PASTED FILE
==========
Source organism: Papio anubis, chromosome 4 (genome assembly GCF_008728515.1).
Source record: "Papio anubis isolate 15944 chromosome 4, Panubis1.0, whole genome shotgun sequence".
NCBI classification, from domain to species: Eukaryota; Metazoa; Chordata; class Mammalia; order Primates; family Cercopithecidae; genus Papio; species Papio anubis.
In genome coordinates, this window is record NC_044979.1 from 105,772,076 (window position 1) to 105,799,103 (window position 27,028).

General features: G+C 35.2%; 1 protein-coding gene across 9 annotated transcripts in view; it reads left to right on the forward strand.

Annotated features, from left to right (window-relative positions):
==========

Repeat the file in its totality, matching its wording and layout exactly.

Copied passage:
Source organism: Papio anubis, chromosome 4 (genome assembly GCF_008728515.1).
Source record: "Papio anubis isolate 15944 chromosome 4, Panubis1.0, whole genome shotgun sequence".
NCBI classification, from domain to species: Eukaryota; Metazoa; Chordata; class Mammalia; order Primates; family Cercopithecidae; genus Papio; species Papio anubis.
In genome coordinates, this window is record NC_044979.1 from 105,772,076 (window position 1) to 105,799,103 (window position 27,028).

General features: G+C 35.2%; 1 protein-coding gene across 9 annotated transcripts in view; it reads left to right on the forward strand.

Annotated features, from left to right (window-relative positions):